Commenting on the second-highest level of sales for previously owned U.S. homes in more than six years last month, a former senior vice president at Fannie Mae notes:
It’s not unusual, when you see a spike in mortgage rates, to see a couple months later a spike in closed sales. People saw the beginning of the trend and accelerated their pattern of buying. In all likelihood, within a month or two, you’re likely to see the pace of sales slow.
It was at the beginning of June we first noted the average 30-year rate had ticked up to over 4 percent for the first time since 2011, up from an all-time low of 3.31 percent this past November and 3.35 percent this past May. And in July, homes sales in San Francisco spiked to a nine-year high.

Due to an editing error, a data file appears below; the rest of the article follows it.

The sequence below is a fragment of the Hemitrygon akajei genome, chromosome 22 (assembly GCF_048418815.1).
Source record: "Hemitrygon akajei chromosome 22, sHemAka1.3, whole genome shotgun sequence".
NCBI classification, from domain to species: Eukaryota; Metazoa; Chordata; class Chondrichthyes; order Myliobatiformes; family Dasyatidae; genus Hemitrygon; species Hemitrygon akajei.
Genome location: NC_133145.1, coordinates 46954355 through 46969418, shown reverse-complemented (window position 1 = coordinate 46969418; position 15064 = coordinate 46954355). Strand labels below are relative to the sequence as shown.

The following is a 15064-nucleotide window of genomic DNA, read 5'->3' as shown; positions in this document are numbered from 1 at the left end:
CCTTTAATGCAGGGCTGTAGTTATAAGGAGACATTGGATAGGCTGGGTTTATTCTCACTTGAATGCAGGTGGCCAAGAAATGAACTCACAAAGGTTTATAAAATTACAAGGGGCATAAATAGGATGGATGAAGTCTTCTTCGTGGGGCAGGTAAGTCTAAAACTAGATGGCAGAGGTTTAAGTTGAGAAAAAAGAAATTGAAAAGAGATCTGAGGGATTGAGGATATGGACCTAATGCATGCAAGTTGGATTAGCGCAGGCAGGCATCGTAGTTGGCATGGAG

As of today, the average 30-year rate is hovering around 4.6 percent, up from 4.4 percent the week before. The rate for a 30-year fixed mortgage has averaged 6.75 percent since 1990, 8.67 percent since 1971.
∙ Sales of U.S. Existing Homes Rise to Highest Since 2009 [Bloomberg]
∙ Fixed Mortgage Rates Tick Up To Near Two-Year High [SocketSite]
∙ Home Sales Spike In San Francisco To Nine Year High In July [SocketSite]